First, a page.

For inspiration, he draws on his childhood, which he calls “wonderful”. “I enjoyed every moment of it,” he says. “Children are honest, happy, fun, curious and see the world differently from adults.”
Yusof strives to capture that innocence in his books, giving his readers fantastical renditions of the humble elephant, which run the gamut of Byzantine-inspired to Picasso-like.
“The books are inspired by elephants and children,” he says. “Also by my relationship with God, and humans and nature.”
Though these two books are meant for adults, Yusof is working on an Elephabet activity book for children. He is also working with talented children in visual arts.
> ‘Elephabet’ and ‘Mother & Child’ retail for RM40 each, and the accompanying flash cards are RM10 each. They are available at all Borders bookstore outlets and, from next month onwards, at Kinokuniya Bookstores at Suria KLCC.
SCBWI Malaysia is a not-for-profit organization set up to develop local writers and illustrators and to bring together writers, illustrators, publishers, booksellers, educators and others for positive and mutually beneficial communications and interactions.
With the kind sponsorship of Tan Sri Lim Kok Wing, SCBWI Malaysia is pleased to invite you to participate in a one-day conference as follows:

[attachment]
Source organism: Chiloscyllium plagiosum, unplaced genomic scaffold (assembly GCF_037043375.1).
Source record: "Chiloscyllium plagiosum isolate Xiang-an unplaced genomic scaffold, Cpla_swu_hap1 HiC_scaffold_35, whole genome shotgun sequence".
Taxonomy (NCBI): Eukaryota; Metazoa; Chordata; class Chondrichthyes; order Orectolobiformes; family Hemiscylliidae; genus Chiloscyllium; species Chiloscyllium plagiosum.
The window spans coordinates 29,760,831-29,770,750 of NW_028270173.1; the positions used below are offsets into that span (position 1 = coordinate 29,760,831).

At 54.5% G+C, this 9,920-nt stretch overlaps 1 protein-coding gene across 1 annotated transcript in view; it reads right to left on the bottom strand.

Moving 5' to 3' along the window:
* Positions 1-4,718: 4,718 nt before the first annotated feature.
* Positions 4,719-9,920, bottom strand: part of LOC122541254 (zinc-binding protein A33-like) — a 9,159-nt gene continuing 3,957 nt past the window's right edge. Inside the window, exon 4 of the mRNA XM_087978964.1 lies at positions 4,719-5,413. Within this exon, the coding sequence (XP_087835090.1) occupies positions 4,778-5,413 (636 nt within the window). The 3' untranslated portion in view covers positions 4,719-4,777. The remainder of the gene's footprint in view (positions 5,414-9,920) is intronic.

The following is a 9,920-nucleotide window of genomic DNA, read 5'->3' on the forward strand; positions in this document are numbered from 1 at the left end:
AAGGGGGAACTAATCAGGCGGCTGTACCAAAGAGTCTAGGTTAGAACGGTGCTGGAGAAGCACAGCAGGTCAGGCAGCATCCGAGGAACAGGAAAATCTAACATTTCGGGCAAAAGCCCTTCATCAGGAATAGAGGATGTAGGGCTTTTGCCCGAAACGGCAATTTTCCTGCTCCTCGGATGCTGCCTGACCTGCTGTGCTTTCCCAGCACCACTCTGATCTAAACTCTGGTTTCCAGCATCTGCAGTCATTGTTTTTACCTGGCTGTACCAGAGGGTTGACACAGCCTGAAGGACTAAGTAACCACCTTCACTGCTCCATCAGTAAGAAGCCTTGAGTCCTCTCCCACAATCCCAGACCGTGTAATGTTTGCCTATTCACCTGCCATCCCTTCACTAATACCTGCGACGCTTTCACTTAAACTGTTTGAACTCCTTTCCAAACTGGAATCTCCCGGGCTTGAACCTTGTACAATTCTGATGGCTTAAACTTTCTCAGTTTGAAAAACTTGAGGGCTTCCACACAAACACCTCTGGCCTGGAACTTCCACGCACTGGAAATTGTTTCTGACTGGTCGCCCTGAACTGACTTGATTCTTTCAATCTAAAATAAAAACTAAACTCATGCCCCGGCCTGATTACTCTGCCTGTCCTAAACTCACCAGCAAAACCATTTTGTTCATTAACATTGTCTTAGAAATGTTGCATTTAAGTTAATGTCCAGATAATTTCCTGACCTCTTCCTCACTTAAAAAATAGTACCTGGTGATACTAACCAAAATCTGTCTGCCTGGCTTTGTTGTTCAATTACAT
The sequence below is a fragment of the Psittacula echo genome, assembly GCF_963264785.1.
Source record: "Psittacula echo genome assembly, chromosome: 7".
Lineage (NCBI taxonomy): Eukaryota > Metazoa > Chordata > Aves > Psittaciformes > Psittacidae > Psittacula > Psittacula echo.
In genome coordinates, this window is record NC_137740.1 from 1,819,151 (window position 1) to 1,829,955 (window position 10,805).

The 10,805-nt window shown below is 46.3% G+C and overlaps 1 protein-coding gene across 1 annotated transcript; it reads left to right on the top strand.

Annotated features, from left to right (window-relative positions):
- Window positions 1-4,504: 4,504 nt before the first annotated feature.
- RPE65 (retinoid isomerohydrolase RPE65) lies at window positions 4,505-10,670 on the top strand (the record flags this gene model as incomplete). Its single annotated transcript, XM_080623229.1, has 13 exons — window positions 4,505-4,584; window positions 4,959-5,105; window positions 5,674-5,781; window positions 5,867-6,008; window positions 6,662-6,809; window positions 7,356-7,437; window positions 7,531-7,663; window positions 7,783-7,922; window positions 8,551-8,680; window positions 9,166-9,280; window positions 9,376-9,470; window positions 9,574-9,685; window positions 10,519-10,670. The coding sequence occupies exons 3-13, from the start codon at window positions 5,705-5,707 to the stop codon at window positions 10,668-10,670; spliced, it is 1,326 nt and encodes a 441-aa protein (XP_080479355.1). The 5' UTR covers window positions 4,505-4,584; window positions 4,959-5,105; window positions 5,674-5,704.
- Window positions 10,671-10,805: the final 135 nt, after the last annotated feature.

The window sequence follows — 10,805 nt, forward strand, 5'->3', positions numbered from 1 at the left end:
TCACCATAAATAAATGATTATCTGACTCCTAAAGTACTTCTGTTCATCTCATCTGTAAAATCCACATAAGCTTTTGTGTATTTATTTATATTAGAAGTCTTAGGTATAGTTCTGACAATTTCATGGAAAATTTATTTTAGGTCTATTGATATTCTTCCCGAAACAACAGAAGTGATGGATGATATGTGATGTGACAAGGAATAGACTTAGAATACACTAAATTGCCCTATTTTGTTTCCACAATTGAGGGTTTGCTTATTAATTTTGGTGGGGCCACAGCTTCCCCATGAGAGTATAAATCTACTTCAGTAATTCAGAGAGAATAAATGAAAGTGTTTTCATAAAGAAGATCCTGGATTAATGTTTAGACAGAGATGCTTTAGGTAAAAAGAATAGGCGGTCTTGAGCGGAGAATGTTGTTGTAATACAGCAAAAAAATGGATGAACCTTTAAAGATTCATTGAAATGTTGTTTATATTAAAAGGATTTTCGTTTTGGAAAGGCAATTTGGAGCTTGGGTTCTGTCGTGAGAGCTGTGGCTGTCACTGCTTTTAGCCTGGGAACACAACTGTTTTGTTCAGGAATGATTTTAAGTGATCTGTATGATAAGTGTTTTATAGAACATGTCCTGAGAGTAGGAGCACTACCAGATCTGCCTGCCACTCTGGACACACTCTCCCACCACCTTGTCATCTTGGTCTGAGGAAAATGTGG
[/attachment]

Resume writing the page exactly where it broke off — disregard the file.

Date : Fri, 20 November 2009
Time : 10.30am-5.30pm
Venue: Lim Kok Wing University of Creative Technology (LUCT), Cyberjaya
Official launch by Tan Sri Lim Kok Wing
In conjunction with this conference, we will be having an illustrators’ exhibition, book sales and a series of talks and panel discussions.
The Illustrators’ Exhibition will be held prominently at the busy and spacious plaza at the entrance of LUCT. Published illustrators may submit up to five pieces of artwork/print (please do not submit original artwork). Max artwork size is A3 (420x297mm). Either the Publisher or the illustrator may submit artwork for the exhibition. Prints will not be returned. Deadline for submission: 17 Nov 2009
Book Exhibition and Sales
Publishers and booksellers may also take this opportunity to showcase and sell their books on that day only. Books should be children, young adults or design books. Booths will be at the plaza of LUCT. Deadline: 12 Nov 2009
Talks and Panel Discussions
From 2.00pm onwards, there will be a series of interesting talks and panel discussions on the relevant topics including the use of illustrations in Malaysian children’s literature; addressing multiculturalism issues in children’s literature; preparing children’s picture books – the experience of an award-winning children’s book author and illustrator; and others. Entrance is free.
For more information contact: email@example.com